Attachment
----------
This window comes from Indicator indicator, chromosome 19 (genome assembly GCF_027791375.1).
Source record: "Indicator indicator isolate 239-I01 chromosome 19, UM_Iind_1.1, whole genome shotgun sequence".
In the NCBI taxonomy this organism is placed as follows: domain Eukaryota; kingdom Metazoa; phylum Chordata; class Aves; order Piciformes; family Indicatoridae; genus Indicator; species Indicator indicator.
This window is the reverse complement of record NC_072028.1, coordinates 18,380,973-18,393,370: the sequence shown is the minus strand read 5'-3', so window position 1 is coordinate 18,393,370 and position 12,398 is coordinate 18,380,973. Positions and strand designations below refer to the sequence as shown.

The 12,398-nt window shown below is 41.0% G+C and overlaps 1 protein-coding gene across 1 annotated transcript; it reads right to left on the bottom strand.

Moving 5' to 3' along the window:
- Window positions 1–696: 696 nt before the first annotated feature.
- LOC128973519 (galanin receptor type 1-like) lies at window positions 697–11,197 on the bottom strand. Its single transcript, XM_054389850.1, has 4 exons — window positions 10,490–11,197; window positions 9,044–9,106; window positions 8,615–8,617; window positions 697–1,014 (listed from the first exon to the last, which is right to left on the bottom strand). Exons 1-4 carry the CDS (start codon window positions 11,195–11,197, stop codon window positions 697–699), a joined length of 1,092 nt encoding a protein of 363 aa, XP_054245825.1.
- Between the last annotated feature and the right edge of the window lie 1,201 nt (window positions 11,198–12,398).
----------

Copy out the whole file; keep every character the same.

This window comes from Indicator indicator, chromosome 19 (genome assembly GCF_027791375.1).
Source record: "Indicator indicator isolate 239-I01 chromosome 19, UM_Iind_1.1, whole genome shotgun sequence".
In the NCBI taxonomy this organism is placed as follows: domain Eukaryota; kingdom Metazoa; phylum Chordata; class Aves; order Piciformes; family Indicatoridae; genus Indicator; species Indicator indicator.
This window is the reverse complement of record NC_072028.1, coordinates 18,380,973-18,393,370: the sequence shown is the minus strand read 5'-3', so window position 1 is coordinate 18,393,370 and position 12,398 is coordinate 18,380,973. Positions and strand designations below refer to the sequence as shown.

The 12,398-nt window shown below is 41.0% G+C and overlaps 1 protein-coding gene across 1 annotated transcript; it reads right to left on the bottom strand.

Moving 5' to 3' along the window:
- Window positions 1–696: 696 nt before the first annotated feature.
- LOC128973519 (galanin receptor type 1-like) lies at window positions 697–11,197 on the bottom strand. Its single transcript, XM_054389850.1, has 4 exons — window positions 10,490–11,197; window positions 9,044–9,106; window positions 8,615–8,617; window positions 697–1,014 (listed from the first exon to the last, which is right to left on the bottom strand). Exons 1-4 carry the CDS (start codon window positions 11,195–11,197, stop codon window positions 697–699), a joined length of 1,092 nt encoding a protein of 363 aa, XP_054245825.1.
- Between the last annotated feature and the right edge of the window lie 1,201 nt (window positions 11,198–12,398).